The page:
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Ethnic and socioeconomic differences in SARS-CoV2 infection in the UK Biobank cohort study

By Claire L Niedzwiedz, Catherine A O'Donnell, Bhautesh D Jani, Evangelia Demou, Frederick Ho, Carlos Celis-Morales, Barbara I Nicholl, Frances Mair, Paul Welsh, Naveed Sattar, Jill Pell, Srinivasa Vittal Katikireddi

Posted 27 Apr 2020
medRxiv DOI: 10.1101/2020.04.22.20075663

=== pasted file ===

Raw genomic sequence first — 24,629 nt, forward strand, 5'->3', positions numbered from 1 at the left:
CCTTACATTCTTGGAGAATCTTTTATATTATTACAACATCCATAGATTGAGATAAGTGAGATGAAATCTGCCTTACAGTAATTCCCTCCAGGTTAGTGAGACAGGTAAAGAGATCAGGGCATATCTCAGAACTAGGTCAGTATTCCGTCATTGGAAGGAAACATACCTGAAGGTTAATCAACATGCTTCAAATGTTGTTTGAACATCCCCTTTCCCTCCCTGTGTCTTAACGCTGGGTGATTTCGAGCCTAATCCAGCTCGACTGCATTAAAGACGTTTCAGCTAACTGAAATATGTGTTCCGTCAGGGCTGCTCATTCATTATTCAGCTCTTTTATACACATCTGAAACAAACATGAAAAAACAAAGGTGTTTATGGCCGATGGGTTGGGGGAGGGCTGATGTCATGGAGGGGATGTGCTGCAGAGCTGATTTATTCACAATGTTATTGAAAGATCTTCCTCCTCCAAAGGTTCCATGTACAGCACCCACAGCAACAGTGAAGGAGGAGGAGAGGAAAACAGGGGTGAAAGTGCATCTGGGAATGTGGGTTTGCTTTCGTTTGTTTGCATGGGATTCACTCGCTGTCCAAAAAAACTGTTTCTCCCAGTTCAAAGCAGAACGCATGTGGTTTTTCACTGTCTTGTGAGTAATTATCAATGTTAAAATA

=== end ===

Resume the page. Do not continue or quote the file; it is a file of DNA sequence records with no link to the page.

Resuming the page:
Background Understanding of the role of ethnicity and socioeconomic position in the risk of developing SARS-CoV-2 infection is limited. We investigated this in the UK Biobank study. Methods The UK Biobank study recruited 40-70 year olds in 2006-2010 from the general population, collecting information about self-defined ethnicity and socioeconomic variables (including area-level socioeconomic deprivation and educational attainment). SARS-CoV-2 test results from Public Health England were linked to baseline UK Biobank data. Poisson regression with robust standard errors was used to assess risk ratios (RRs) between the exposures and dichotomous variables for: being tested, having a positive test and testing positive in hospital. We also investigated whether ethnicity and socioeconomic position were associated with having a positive test amongst those tested. We adjusted for covariates including age, sex, social variables (including healthcare work and household size), behavioural risk factors and baseline health. Results Among 428,225 participants in England, 1,474 had been tested and 669 tested positive between 16 March and 13 April 2020. Black, south Asian and white Irish people were more likely to have confirmed infection (RR 4.01 (95%CI 2.92-5.12); RR 2.11 (95%CI 1.43-3.10); and RR 1.60 (95% CI 1.08-2.38) respectively) and were more likely to be hospital cases compared to the White British. While they were more likely to be tested, they were also more likely to test positive. Adjustment for baseline health and behavioural risk factors led to little change, with only modest attenuation when accounting for socioeconomic variables. Socioeconomic deprivation and having no qualifications were consistently associated with a higher risk of confirmed infection (RR 2.26 (95%CI 1.76-2.90); and RR 1.91 (95%CI 1.53-2.38) respectively). Conclusions Some minority ethnic groups have a higher risk of confirmed SARS-CoV-2 infection in the UK Biobank study which was not accounted for by differences in socioeconomic conditions, measured baseline health or behavioural risk factors. An urgent response to addressing these elevated risks is required.

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